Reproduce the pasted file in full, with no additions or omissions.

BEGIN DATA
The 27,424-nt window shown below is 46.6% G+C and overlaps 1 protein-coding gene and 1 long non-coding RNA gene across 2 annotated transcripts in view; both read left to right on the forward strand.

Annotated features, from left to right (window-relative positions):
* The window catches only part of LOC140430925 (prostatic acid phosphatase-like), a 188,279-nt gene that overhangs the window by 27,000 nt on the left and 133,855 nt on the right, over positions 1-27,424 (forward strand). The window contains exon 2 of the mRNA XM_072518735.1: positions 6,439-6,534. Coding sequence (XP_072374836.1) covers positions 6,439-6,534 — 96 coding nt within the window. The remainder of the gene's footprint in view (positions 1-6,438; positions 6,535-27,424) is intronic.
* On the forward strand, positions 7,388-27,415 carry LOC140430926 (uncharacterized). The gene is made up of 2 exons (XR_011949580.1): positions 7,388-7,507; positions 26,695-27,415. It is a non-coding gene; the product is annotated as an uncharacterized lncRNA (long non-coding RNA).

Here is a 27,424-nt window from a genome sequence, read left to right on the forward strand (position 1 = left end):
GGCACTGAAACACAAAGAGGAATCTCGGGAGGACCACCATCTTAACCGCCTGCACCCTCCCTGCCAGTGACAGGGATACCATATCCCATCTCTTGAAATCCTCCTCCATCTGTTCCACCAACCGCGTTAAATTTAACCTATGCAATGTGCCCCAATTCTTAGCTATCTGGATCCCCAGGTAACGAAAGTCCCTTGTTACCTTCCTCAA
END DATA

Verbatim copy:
The 27,424-nt window shown below is 46.6% G+C and overlaps 1 protein-coding gene and 1 long non-coding RNA gene across 2 annotated transcripts in view; both read left to right on the forward strand.

Annotated features, from left to right (window-relative positions):
* The window catches only part of LOC140430925 (prostatic acid phosphatase-like), a 188,279-nt gene that overhangs the window by 27,000 nt on the left and 133,855 nt on the right, over positions 1-27,424 (forward strand). The window contains exon 2 of the mRNA XM_072518735.1: positions 6,439-6,534. Coding sequence (XP_072374836.1) covers positions 6,439-6,534 — 96 coding nt within the window. The remainder of the gene's footprint in view (positions 1-6,438; positions 6,535-27,424) is intronic.
* On the forward strand, positions 7,388-27,415 carry LOC140430926 (uncharacterized). The gene is made up of 2 exons (XR_011949580.1): positions 7,388-7,507; positions 26,695-27,415. It is a non-coding gene; the product is annotated as an uncharacterized lncRNA (long non-coding RNA).

Here is a 27,424-nt window from a genome sequence, read left to right on the forward strand (position 1 = left end):
GGCACTGAAACACAAAGAGGAATCTCGGGAGGACCACCATCTTAACCGCCTGCACCCTCCCTGCCAGTGACAGGGATACCATATCCCATCTCTTGAAATCCTCCTCCATCTGTTCCACCAACCGCGTTAAATTTAACCTATGCAATGTGCCCCAATTCTTAGCTATCTGGATCCCCAGGTAACGAAAGTCCCTTGTTACCTTCCTCAA